A.J. Metcalf, an avid reader of this blog, wrote a thoughtful (and thought-provoking) comment on my post this past Wednesday. I published his comment with that article and wrote a brief reply, but I believe it warrants a fuller response than I can provide in the Comments Section. So allow me to quote the meat of his comment here and then offer my thoughts.
Your controversial topics likely get more hits because so many of us depend on your great research and great writing on topics, subjects that we can’t get in enough places. We depend on you and your distaff compatriot discernment writers to bring us information we need.
We can read Scripture, our creeds/confessions and commentaries on 1 Corintians 15 “On the Resurrection”. We have our Systematic Theology books for this and other great and important doctrines.
BUT, WITHOUT YOU and a few others, WHO ELSE will bring us these “controversial” topics?
Many of us do not have time to pursue these even though we should pursue them.
Because we know we can depend you, however, we know where to send our loved ones.
First of all, I’m honored by A.J.’s high opinion of me. I question to what degree I deserve such confidence, but I appreciate his kind words and his faith in whatever analytical abilities I may have. Truly, his words encourage me.
But they also raise some important points that I’d like to think about today.
To begin with, A.J. really shouldn’t be reading this blog regularly. As I’ve said elsewhere, I write this blog specifically for women precisely because I often use it to teach Scripture. Although I don’t teach on “women’s issues” (whatever those are), I believe God holds me accountable to obey 1 Timothy 2:12. Perhaps I’m being overly cautious in applying that verse to blogging, but I will have to stand before God and confess whether or not I willfully disobeyed His command. I can’t prevent men from reading this blog, but I certainly won’t encourage them to do so.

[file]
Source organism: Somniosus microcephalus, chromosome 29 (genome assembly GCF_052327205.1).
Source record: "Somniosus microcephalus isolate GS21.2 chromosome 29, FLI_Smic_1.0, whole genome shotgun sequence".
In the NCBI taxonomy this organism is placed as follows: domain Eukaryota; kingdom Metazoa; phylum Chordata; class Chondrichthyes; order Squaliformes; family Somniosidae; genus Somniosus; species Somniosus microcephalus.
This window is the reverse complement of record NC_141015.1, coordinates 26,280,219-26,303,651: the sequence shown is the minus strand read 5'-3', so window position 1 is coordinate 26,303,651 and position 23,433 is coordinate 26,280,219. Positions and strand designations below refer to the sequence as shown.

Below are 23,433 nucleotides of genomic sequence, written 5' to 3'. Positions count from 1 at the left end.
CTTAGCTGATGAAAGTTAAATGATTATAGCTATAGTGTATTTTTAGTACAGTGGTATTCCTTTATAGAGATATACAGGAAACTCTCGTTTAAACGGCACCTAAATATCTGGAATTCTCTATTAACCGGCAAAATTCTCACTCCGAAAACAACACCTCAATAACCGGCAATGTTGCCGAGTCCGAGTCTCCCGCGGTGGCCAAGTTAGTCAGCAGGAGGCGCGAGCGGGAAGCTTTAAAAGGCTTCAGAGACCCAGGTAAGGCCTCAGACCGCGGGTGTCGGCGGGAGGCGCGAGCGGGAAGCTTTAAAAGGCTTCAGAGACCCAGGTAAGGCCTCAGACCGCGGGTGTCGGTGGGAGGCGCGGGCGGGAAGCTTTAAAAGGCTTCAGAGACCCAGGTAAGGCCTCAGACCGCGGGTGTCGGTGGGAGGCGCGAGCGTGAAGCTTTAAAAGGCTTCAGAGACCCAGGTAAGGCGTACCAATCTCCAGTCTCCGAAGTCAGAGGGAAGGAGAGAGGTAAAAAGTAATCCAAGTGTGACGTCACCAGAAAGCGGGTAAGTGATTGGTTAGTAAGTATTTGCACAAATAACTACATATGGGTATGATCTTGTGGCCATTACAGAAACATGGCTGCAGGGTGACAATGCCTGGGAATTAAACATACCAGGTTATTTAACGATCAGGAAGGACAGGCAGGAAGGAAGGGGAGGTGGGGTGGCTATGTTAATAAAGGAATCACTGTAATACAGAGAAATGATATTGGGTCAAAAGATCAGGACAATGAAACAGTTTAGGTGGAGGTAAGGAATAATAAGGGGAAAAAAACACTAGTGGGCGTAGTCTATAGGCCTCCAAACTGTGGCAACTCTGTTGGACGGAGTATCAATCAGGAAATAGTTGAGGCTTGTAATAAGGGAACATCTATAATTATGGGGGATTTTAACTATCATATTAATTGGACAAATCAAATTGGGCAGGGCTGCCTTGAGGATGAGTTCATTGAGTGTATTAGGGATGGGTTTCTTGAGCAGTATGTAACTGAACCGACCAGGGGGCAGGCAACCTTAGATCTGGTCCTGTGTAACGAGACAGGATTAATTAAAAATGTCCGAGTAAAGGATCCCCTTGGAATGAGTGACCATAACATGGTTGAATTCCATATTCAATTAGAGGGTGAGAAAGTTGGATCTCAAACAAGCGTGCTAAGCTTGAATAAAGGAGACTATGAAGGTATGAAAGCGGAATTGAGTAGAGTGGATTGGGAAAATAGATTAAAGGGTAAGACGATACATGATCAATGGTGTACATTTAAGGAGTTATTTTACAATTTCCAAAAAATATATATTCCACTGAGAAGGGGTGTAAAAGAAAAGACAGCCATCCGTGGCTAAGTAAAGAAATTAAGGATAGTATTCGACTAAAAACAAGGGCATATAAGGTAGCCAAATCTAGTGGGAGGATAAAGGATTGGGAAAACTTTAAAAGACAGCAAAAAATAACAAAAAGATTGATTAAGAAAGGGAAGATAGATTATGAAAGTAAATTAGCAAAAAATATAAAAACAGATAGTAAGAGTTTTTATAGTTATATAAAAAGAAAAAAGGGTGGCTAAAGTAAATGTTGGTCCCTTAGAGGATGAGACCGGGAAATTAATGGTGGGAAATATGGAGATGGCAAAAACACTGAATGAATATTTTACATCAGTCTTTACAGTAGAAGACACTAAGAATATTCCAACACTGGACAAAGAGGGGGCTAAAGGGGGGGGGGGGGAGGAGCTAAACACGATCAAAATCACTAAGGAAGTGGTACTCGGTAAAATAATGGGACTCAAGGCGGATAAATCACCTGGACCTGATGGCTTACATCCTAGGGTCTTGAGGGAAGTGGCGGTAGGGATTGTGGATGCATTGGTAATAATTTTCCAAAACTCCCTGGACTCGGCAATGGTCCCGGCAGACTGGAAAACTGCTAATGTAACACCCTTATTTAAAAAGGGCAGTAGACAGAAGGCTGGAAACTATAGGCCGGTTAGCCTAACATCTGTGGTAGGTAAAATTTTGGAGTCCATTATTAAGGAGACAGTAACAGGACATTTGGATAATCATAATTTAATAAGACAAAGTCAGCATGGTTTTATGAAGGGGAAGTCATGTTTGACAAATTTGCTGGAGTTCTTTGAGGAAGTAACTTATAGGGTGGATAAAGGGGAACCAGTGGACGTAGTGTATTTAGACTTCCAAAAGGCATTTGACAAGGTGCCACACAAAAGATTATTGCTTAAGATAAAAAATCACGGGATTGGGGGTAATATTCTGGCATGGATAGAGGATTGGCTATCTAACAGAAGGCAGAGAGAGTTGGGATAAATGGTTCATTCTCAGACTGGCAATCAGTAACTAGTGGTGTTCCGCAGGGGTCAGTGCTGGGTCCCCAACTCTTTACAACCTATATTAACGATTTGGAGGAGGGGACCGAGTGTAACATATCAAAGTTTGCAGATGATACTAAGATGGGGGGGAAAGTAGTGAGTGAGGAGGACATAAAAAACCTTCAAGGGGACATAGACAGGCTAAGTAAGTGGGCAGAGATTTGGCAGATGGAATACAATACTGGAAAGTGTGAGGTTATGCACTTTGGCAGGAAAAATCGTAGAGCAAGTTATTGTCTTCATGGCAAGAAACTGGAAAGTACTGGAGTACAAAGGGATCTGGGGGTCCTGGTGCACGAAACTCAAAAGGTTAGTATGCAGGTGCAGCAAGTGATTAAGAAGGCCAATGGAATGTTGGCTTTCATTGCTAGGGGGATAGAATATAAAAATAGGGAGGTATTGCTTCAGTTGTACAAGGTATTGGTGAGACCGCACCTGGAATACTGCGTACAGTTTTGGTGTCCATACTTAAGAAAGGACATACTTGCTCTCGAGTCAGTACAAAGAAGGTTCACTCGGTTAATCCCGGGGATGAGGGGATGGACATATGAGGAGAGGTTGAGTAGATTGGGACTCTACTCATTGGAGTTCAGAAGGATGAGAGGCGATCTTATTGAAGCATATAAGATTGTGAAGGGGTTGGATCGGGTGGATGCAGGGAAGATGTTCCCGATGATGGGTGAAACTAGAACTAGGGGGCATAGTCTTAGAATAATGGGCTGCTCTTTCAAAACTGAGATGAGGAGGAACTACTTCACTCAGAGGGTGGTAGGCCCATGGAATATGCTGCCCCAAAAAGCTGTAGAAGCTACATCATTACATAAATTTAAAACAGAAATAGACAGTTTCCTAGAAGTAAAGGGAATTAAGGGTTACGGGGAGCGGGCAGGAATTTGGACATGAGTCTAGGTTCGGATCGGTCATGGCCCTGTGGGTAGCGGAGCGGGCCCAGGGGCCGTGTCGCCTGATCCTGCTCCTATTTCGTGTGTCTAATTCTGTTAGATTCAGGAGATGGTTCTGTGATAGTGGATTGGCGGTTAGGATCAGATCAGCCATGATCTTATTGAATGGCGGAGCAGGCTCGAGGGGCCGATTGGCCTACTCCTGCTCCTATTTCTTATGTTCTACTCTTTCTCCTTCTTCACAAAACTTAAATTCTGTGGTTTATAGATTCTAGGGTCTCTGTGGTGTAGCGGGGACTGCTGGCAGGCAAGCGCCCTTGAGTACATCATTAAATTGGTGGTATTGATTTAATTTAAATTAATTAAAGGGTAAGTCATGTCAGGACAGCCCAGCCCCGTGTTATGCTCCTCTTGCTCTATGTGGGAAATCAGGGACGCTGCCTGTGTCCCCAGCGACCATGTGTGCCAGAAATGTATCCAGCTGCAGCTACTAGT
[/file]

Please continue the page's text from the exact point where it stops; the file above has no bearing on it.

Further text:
The very fact that A.J. is a man indicates that he probably doesn’t realize that women’s Bible Studies rarely provide much doctrinal instruction. In truth, most of the Bible Studies, conferences, retreats and literature aimed at women feature pop-psychology and mysticism with Scripture quoted out of context sprinkled throughout. Women’s ministry, by and large, appeals to our feelings rather than than giving us the doctrinal foundation we need.
I was nearly 50 before I received much teaching on Christ’s resurrection. Now, at age 65, writing this study on the resurrection of believers from 1 Corinthians 15 is teaching me things I should have learned when I was saved as a teenager.
A.J. noted that most people don’t have time to research controversial topics. He has a valid point. But doesn’t his point underscore the necessity for a solid foundation in God’s Word? Good discernment bloggers address controversies when necessary, but our main emphasis focuses on bringing readers back to the Bible so that they can discern for themselves.
Ladies, I desire to give you my perspective on the various issues The Outspoken TULIP covers. I want to get you into God’s Word so that you can discern for yourselves! The key to discernment is Scripture, not the research done by an aging housewife. So let’s dig into His Word together, forgetting the cotton candy Bible Studies that keep so many women from developing good discernment. Are you with me?